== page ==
Be Wary of Guaranteeing a Loan
Written by: John Mussi
You need to be wary of guaranteeing a loan. What would you do if a friend or relative asked you to guarantee a loan? You would probably like to help them by agreeing to guarantee the loan but consider your actions carefully first and make sure you understand what it involves.
You are being asked to guarantee a loan. Think carefully before you do. If the borrower does not pay the debt, you will have to. Be sure you can afford to pay if you have to, and that you want to accept this responsibility.
You may have to pay up to the full amount of the debt if the borrower does not pay. You may also have to pay late fees or collection costs, which increase this amount.
The creditor can use the same collection methods against you that can be used against the borrower, such as suing you, garnishing your wages, etc. If this debt is ever in default, that fact may become a part of your credit record.
Studies of certain types of lenders show that for guaranteed loans that go into default, as many as three out of four guarantors are asked to repay the loan.
If you guarantee a loan and your friend or relative misses a payment, the lender can immediately collect from you without first pursuing the borrower. In addition, the amount you owe may be increased - late charges - if the lender decides to sue to collect. If the lender wins the case, your wages and property may be taken.
Despite the risks, there may be times when you want to guarantee a loan. Your child may need a first loan, or a close friend may need help. Before you guarantee a loan, consider this information:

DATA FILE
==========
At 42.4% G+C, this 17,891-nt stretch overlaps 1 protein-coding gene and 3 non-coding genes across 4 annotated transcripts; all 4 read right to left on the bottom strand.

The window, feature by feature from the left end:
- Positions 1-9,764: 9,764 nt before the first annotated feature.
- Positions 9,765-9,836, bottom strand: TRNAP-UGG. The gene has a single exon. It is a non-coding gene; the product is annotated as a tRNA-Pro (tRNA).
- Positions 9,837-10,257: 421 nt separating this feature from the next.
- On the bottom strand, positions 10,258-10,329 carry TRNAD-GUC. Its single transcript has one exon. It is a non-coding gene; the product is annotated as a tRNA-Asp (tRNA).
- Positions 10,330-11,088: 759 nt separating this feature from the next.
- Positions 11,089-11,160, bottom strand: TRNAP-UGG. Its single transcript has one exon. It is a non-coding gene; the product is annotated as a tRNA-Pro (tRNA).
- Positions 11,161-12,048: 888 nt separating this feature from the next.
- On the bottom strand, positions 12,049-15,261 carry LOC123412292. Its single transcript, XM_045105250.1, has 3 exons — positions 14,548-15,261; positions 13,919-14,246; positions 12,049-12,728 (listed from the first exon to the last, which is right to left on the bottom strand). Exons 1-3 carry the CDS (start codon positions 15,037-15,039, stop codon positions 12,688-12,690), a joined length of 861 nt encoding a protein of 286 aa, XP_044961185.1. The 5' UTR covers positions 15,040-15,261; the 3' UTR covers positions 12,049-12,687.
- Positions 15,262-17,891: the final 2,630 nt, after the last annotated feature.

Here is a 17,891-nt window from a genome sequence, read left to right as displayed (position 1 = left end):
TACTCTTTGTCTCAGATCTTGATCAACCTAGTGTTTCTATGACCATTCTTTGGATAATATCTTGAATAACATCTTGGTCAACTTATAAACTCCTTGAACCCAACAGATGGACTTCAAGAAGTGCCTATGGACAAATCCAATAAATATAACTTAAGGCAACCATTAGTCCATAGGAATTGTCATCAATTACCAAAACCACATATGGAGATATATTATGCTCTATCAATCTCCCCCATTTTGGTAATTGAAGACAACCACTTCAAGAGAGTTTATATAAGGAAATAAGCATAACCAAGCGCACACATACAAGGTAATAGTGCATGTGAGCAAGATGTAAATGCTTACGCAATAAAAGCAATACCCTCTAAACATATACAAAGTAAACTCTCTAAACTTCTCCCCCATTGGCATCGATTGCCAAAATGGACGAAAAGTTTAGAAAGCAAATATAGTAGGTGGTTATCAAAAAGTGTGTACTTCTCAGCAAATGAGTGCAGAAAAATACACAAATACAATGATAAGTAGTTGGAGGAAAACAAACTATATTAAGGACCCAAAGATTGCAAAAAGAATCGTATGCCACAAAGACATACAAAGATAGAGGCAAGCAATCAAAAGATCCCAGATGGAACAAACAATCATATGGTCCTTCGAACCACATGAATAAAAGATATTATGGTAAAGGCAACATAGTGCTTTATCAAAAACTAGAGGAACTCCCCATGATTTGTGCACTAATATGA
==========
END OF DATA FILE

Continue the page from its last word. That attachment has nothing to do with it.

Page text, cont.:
Be sure you can afford to pay the loan. If you're asked to pay and can't, you could be sued or your credit rating could be damaged.
Even if you're not asked to repay the debt, your liability for the loan may keep you from getting other credit because creditors will consider the guaranteed loan as one of your obligations.
Before you pledge property to secure the loan, such as your car or furniture, make sure you understand the consequences. If the borrower defaults, you could lose these items.
Ask the lender to agree, in writing, to notify you if the borrower misses a payment. That will give you time to deal with the problem or make back payments without having to repay the entire amount immediately.
Make sure you get copies of all important papers, such as the loan contract. The lender is not required to give you these papers; you may have to get copies from the borrower.
You may freely reprint this article provided the author's biography remains intact:
About the Author
John Mussi is the founder of Direct Online Loans who help UK homeowners find the best available loans via the www.directonlineloans.co.uk website.
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